KW-12-2017: Chuck Berry und … Leonard Cohen. 2012 erhielten Sie den PEN AWARD.




–> Berry, Chuckà Charles Edward Anderson „Chuck“ Berry, 1926 in St. Louis, Missouri geboren, US-amerikanischer Sänger, Gitarrist, Komponist, gilt als ein Pionier des Rock ʼnʼ Roll. 2012 erhielt er zusammen mit Leonard Cohen den à PEN Award. Überraschungsgast war à Keith Richards

–> PEN AWARD. 2012 erhielt Cohen den PEN AWARD. Bono, Rosanne Cash, Elvis Costello, Bill Flanagan, Paul Muldoon, Smokey Robinson, Salman Rushdie und Paul Simon waren zugegen, als Leonard Cohen zusammen mit Chuck Berry geehrt wurde. Salman Rushdie hielt die Laudatio auf Cohen, und Überraschungsgast und Mitbegründer der Rolling Stones, Keith Richards, sprach über Chuck Berry. Aber auch Bob Dylan meldete sich trotz Abwesenheit zu Wort. In einer E-Mail, die von Bill Flanagan verlesen wurde, nannte Bob Dylan Berry „the Shakespeare of rock & roll“ und Cohen „the Kafka of the blues“. Cohen konterte bei seiner Acceptance Speech später dass er im Vergleich zu Berrys „Roll Over Beethoven“ nur im Sinne von Walt Whitmans joyful noise ein bisschen „barbaric yawp“ fabriziere. „If Beethoven hadnʼt rolled over“, he said, „thereʼd be no room for any of us.“

Salman Rushdie zitierte vor seiner Laudatio einige Zeilen von „Bird On A Wire“ und meinte nur: „Put simply, if I could write like that, I would.“ Dann folgte die eigentliche Laudatio von Salman Rushdie:

„Well this is a gig I wouldnʼt have missed for the world, I have to say. We were all having our picture taken backstage and I thought, this is the best photograph I have ever been in, and Iʼve been in one or two. I really have to say Iʼm really grateful to PEN New England for the initiative of doing this, and to everybody who made it happen. When I was telling my friends that I was going to come and have the privilege of giving an award to Leonard Cohen, they began to insist that I did certain things. All of these friends were women. One of them said I should kiss him for her. Havenʼt done that yet, Leonard. Another of my friends said, ‚You know, I live on Clinton Street, and Iʼd really like him to come make music for me all through the evening, and Iʼll even wear a blue raincoat.‘ This is a sign of how much regard and how deeply these songs have entered peoples lives. Yesterday, just as an experiment, I put on my twitter feed. I asked people what was their favorite Leonard Cohen line, and hundreds of people replied with an enormous diversity of lines from this extraordinary songbook. Several of them were among my favorites, but it was just both, the breadth of the response, how much different work was being responded to, how passionately it was being responded to, how much it meant to how many people. It was really very telling. Iʼve been listening to Leonard Cohenʼs music ever since I was an undergraduate at Cambridge (the other Cambridge; the old one). Itʼs really a thrilling opportunity to have a chance to tell him how much that music has meant to me for over four decades. I said to him before we came on that when we were kids he taught us something about how it might be to be grown up. How to have relationships that were in the real world, that were not kid stuff, but had the pain, the difficulty, the complexity, and the exaltation of real relationships to the real world of adult life.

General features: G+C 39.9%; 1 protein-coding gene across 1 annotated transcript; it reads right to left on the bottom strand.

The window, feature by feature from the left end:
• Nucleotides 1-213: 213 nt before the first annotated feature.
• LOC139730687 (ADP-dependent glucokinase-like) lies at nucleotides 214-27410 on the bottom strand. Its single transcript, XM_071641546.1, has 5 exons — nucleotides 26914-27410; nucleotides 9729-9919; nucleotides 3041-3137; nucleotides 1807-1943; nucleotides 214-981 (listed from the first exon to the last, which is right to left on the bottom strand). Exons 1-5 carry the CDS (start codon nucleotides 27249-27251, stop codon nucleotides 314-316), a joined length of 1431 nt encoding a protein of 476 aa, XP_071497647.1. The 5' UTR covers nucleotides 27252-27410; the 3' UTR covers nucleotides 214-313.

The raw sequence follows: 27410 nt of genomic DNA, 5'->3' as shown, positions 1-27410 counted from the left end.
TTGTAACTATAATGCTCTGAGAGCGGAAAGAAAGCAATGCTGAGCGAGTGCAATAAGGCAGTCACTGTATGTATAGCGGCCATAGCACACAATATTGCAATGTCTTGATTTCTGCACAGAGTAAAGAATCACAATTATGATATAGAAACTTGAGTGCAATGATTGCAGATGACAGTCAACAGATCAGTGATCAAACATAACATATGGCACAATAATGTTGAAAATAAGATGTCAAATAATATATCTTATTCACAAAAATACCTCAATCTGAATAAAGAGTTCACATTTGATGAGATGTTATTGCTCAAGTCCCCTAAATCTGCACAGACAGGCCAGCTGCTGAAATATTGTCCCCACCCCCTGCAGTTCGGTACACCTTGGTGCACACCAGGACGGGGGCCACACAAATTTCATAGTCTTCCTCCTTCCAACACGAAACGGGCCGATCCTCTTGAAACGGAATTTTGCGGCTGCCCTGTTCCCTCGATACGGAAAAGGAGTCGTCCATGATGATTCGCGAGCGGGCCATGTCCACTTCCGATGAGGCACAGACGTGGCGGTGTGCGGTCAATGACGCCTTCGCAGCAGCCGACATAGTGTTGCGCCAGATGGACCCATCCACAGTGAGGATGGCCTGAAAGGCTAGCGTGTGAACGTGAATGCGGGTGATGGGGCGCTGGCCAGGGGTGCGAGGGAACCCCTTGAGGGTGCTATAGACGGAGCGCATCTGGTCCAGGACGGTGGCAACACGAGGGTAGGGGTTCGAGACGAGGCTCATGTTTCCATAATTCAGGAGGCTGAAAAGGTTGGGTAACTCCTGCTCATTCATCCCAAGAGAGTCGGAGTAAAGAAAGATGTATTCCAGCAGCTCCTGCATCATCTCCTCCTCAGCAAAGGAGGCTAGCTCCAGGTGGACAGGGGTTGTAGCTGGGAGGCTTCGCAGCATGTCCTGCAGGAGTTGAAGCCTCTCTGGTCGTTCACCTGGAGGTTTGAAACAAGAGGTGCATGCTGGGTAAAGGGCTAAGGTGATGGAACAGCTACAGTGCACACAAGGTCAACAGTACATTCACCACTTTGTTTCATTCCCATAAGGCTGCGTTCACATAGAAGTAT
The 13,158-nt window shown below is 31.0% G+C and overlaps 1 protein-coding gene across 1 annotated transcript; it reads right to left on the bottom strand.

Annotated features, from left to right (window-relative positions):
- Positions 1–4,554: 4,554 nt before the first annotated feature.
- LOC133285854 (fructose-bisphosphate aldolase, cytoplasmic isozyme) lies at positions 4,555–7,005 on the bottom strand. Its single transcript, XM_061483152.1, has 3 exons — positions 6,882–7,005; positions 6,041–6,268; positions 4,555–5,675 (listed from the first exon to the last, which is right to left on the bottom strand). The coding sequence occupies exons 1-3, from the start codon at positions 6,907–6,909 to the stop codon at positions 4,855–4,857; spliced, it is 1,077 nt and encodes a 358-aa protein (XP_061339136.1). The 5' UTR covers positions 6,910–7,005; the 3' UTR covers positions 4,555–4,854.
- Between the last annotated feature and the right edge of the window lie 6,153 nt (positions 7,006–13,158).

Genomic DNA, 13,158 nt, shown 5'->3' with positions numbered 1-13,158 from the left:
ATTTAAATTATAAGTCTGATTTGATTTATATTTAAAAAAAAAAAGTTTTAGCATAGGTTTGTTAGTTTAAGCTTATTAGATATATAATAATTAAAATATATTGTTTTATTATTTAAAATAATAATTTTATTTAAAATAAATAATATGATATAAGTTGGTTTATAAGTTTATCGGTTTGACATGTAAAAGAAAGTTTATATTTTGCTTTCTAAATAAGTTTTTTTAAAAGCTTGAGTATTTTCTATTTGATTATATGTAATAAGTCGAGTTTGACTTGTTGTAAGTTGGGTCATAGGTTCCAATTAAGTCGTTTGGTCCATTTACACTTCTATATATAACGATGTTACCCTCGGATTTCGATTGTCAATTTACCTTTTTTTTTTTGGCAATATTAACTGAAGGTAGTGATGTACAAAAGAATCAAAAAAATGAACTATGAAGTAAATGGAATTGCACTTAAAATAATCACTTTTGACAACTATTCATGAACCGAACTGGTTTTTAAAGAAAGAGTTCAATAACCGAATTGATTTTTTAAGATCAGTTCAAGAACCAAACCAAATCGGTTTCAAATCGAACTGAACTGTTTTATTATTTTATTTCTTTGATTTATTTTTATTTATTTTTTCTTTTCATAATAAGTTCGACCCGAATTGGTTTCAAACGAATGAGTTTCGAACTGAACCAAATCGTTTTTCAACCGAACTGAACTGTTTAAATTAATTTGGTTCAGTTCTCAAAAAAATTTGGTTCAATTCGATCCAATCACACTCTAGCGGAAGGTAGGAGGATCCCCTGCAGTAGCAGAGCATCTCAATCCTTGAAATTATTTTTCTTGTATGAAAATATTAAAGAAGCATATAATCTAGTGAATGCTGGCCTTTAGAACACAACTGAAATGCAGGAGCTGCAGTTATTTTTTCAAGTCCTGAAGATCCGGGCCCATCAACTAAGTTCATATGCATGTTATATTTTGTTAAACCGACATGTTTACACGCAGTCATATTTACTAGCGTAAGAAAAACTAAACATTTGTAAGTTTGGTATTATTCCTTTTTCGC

Listening to his lyrics again before this evening, I was struck by something I had forgotten perhaps about how much religious imagery there is to be found in them. Jesus crops up in ‚Suzanne‘ and there are the ‚Sisters of Mercy‘ and of course there is the great Hallelujah. There has always been something anthemic, something hymn-like about Leonard Cohenʼs greatest songs, though when you start listening closely, you here his wit and his jaundice comedy and sometimes his disillusion undermining those hymnal qualities. Not many hymns would rhyme Hallelujah with whatʼs it to ya. Not to mention all the other rhymes in that which are equally non-sacred. I think itʼs true that all great literature begins at the level of the line. If you canʼt write a good line, you canʼt write a good paragraph, you canʼt write a good page, you canʼt write a good book. At the level of the line for all these years, Leonard Cohenʼs work has been amazing us again and again. This is work of great beauty and depth, and to put it simply, if I could write like that, I would. I think of poets in the twentieth century who have had a real relationship with meter and rhyme, and who have loved the playfulness of those things, and I think of W. H. Auden and James Fenton, and I think that the kind of playfulness of those rhymes in Hallelujah, for example, is something that an Auden or a Fenton would respond to very immediately because itʼs the kind of language play that you find in their poetry, but there is only one man who writes like this, exploring melancholy and exhaultation, desire and loss, as nobody else can, and so it is with great respect and admiration I am able to present this award. Now itʼs my great pleasure to present the 2012 PEN Award for Song Lyrics of Literary Excellence to Mr. Leonard Cohen.“


Fotos: CHristof Graf (Chuck Berry), mit frdl. Unterstützung von